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The Road Less Traveled and Beyond: Spiritual Growth in an Age of Anxiety [Paperback]

M. Scott Peck
3.1 out of 5 stars  See all reviews (15 customer reviews)
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Book Description

Jan. 2 1998
The culmination of a lifetime of Dr. M. Scott Peck’s counseling, lecturing, and writing, and the conclusion of the classic bestselling Road trilogy, The Road Less Traveled and Beyond leads us to a deeper awareness of how to live rich, fulfilling lives in a world fraught with stress and anxiety.

With the rare combination of profound psychological insight and deep spirituality that has already spoken to millions of readers, Dr. Peck talks about decision making and the choices we make every day in business and at home, and the ethical choices that may affect the very survival of humankind. We learn the difference between good and evil, to overcome narcissism, to love and be loved, to live with paradox, to accept the consequences of our actions all through life, and to come to terms with dying and death.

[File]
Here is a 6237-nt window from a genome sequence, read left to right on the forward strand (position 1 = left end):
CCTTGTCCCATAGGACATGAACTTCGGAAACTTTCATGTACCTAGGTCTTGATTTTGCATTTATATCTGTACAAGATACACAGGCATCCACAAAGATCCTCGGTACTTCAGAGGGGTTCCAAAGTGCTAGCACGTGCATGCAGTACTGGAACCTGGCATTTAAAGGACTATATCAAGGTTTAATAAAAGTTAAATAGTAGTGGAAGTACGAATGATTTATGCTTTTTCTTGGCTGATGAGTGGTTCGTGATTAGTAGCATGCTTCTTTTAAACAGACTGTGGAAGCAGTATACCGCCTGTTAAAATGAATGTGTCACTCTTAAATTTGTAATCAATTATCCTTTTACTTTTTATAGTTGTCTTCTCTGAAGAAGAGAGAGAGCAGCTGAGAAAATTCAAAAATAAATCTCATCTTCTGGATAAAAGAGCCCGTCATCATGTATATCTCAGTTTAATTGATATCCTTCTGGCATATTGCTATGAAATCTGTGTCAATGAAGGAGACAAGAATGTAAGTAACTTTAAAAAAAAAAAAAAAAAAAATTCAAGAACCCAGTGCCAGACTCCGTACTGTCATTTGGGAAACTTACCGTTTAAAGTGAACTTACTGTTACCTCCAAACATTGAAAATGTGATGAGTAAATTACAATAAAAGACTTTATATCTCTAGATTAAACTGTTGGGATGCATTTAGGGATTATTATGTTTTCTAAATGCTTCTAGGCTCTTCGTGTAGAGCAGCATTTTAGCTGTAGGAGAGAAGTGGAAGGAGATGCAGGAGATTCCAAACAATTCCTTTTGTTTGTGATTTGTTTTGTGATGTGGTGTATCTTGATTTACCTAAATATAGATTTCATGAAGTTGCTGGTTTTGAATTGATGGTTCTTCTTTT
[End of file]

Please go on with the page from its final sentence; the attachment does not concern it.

Dr. Peck is a guide on the adventure that is life, learning, and spiritual growth—life’s greatest adventure. Building in depth from the very first chapter to its lyrical and poetic conclusion, The Road Less Traveled and Beyond is an adventure in itself.

Frequently Bought Together

The Road Less Traveled and Beyond: Spiritual Growth in an Age of Anxiety + Further Along the Road Less Traveled: The Unending Journey Towards Spiritual Growth + The Road Less Traveled, Timeless Edition: A New Psychology of Love, Traditional Values and Spiritual Growth
Price For All Three: CDN$ 39.69

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Product Description

From Amazon